While the shale boom has certainly died down over the past year due to weaker oil prices, it is far from over. The U.S. is sitting on an unexpected bounty of economically recoverable oil and gas, which energy companies expect to continue to tap over the next couple of decades.
Many of these companies can still make a fair profit on producing from shale even with lower commodity prices. In fact, I've already highlighted the five best stocks to invest in the shale boom. Today, I want to run through five more that I'm most excited to watch due to their compelling upside.
1. Whiting Petroleum (NYSE:WLL)
As the top Bakken Shale producer, Whiting Petroleum is already a fairly large oil company. That said, it has had a rough time with the weaker oil price over the past year as it took on a lot of debt when it acquired Bakken Shale rival Kodiak Oil & Gas. To address those debt issues Whiting raised $3 billion in debt and equity capital to bolster its liquidity and reduce its interest expense. What the company needs now are better oil prices in order to really ramp up its returns. As the slide below notes, if oil prices increase to $70 per barrel it would boost the company's internal rate of return for a Bakken well from 54% to 82%.
Investors will also want to watch to see if Whiting can get its well costs even lower, as that will push returns higher and improve its profitability.
2. Concho Resources (NYSE:CXO)
One other oil company I have been watching for quite some time is Concho Resources. The company is sitting on an unbelievable amount of oil in the Permian Basin, with estimates that it could one day recover 3.7 billion barrels of oil equivalent from its acreage position. It is a position that drove 30% production growth last year, however, now that oil prices are weaker Concho sees its growth slowing to 18%-20% in 2015. What I'd like to see is the company continue to cut its well costs, which are already down 20% year over year, so that it can accelerate its growth rate and drill really high return wells as oil prices continue to improve.
3. Antero Resources (NYSE:AR)
Switching gears a little bit, Antero doesn't produce much oil at all. Instead, the company is focused on natural gas production in the Marcellus and Utica Shale plays. Unfortunately for Antero, gas prices have been weak over the past few months as gas production is stronger than demand. This is coming at a time when the company is really pumping a lot of natural gas as it has the highest production growth rate in its peer group as noted on the slide below.
What I'd like to see is an improvement in natural gas prices before considering an investment in Antero as its growth isn't creating the value it could if gas prices were higher.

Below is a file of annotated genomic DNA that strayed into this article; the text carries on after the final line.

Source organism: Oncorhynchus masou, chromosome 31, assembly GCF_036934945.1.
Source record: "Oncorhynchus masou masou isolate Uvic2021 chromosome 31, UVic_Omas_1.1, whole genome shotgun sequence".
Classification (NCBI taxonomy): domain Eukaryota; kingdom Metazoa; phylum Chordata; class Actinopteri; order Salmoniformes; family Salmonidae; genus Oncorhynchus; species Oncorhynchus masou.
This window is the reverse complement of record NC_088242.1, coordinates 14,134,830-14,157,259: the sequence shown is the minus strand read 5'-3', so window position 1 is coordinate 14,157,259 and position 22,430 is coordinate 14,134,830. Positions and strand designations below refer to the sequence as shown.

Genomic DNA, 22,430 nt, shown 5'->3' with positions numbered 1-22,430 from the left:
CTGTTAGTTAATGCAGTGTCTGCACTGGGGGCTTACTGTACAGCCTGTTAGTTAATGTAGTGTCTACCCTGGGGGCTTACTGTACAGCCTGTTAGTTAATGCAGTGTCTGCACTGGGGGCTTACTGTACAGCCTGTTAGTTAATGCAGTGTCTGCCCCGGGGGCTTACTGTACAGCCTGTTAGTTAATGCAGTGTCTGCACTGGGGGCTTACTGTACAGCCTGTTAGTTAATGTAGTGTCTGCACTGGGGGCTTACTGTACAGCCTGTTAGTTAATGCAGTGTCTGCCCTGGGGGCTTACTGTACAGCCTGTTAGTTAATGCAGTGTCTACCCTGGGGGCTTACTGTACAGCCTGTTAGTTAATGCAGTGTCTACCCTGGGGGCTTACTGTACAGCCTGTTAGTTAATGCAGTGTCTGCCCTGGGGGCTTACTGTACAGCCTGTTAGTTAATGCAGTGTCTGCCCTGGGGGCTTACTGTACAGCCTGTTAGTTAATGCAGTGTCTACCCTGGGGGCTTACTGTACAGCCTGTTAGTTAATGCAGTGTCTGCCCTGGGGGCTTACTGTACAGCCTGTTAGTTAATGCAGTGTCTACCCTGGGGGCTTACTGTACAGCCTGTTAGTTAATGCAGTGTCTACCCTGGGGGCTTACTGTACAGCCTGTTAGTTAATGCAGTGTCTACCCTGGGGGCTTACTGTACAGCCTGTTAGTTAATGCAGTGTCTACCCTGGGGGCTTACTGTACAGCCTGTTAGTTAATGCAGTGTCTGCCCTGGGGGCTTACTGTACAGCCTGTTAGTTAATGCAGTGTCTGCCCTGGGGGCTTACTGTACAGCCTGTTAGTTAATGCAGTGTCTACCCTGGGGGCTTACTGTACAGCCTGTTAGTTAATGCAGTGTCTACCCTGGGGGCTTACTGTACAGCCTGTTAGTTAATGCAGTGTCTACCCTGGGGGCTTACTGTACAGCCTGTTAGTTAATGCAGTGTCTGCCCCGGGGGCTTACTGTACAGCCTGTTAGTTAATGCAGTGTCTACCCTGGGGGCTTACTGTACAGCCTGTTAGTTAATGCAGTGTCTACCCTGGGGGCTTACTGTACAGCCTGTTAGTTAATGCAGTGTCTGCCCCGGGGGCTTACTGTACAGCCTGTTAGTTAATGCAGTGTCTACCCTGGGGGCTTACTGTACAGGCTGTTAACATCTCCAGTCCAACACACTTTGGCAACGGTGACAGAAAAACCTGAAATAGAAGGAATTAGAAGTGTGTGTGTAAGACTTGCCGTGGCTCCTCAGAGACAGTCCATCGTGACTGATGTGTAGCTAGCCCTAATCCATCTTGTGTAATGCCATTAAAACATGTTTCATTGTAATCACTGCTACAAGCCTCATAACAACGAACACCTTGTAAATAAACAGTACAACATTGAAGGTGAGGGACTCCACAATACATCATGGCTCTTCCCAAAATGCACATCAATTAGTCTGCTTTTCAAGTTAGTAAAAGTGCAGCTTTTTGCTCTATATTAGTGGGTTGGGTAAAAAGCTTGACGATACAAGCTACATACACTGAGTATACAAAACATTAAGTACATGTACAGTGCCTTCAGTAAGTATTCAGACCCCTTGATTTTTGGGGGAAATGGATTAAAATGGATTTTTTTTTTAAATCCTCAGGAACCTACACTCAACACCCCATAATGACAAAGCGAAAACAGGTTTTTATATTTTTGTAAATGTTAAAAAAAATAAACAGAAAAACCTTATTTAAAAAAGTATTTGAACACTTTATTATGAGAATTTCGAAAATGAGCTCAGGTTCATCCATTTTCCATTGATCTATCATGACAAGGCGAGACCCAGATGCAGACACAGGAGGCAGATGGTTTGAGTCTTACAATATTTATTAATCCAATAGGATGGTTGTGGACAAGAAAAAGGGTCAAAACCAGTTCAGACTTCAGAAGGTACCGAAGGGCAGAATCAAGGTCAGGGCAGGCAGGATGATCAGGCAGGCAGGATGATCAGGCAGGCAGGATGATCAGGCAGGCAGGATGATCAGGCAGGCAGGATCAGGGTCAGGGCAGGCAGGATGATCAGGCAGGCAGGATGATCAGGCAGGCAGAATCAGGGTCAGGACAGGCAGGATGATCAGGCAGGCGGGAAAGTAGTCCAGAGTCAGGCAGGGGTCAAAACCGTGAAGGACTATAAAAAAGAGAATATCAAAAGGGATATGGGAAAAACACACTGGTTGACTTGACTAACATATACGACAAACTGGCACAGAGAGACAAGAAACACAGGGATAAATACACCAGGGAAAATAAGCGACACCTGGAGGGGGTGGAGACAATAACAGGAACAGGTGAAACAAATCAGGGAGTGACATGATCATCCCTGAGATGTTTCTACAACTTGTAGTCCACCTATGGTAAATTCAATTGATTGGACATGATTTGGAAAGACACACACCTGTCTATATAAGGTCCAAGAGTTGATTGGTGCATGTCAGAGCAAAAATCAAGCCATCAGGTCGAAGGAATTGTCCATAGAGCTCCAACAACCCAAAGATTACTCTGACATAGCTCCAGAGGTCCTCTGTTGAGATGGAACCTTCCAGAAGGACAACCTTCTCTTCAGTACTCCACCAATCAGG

4. Emerge Energy Services (NYSE:EMES)
One of the differences between drilling shale plays versus conventional oil and gas development is the need for sand. As a result, frack sand producers like Emerge Energy Services have enjoyed robust growth in recent years. While that growth has ceased at the moment due to a much lower activity level, it has the potential to rebound sharply when conditions improve. What will fuel that rebound is the fact that energy companies have discovered that using more sand per well has been the key to improved well performance and returns, suggesting that future demand for sand could be even stronger than before. That plays right into the hands of Emerge Energy Services as it has the sand reserves to profit from growing demand when it begins to materialize.
5. MarkWest Energy Partners (NYSE:MWE)The shale boom is also fueling quite the building boom for pipeline companies. One pipeline company that's really growing fast is MarkWest, which is now the second largest natural gas processing company in the U.S. Its capacity is only expected to keep growing as it has 20 major processing and fractionation projects under construction. That said, future growth might not be as robust due to the slowdown in the shale boom. That's why I'd stick this stock on a watch list for now until growth reemerges, as other pipeline companies have greater visibility into future growth due to their diversification and focus on demand driven projects.
The shale boom is a game-changer for the U.S. and for investors. That said, the boom is on pause right now as it has led to an excess in oil and gas production. Until demand improves, some of the smaller shale-focused companies, like the five on this list, are better off on a watch list.
Matt DiLallo has no position in any stocks mentioned. The Motley Fool has no position in any of the stocks mentioned. Try any of our Foolish newsletter services free for 30 days. We Fools may not all hold the same opinions, but we all believe that considering a diverse range of insights makes us better investors. The Motley Fool has a disclosure policy.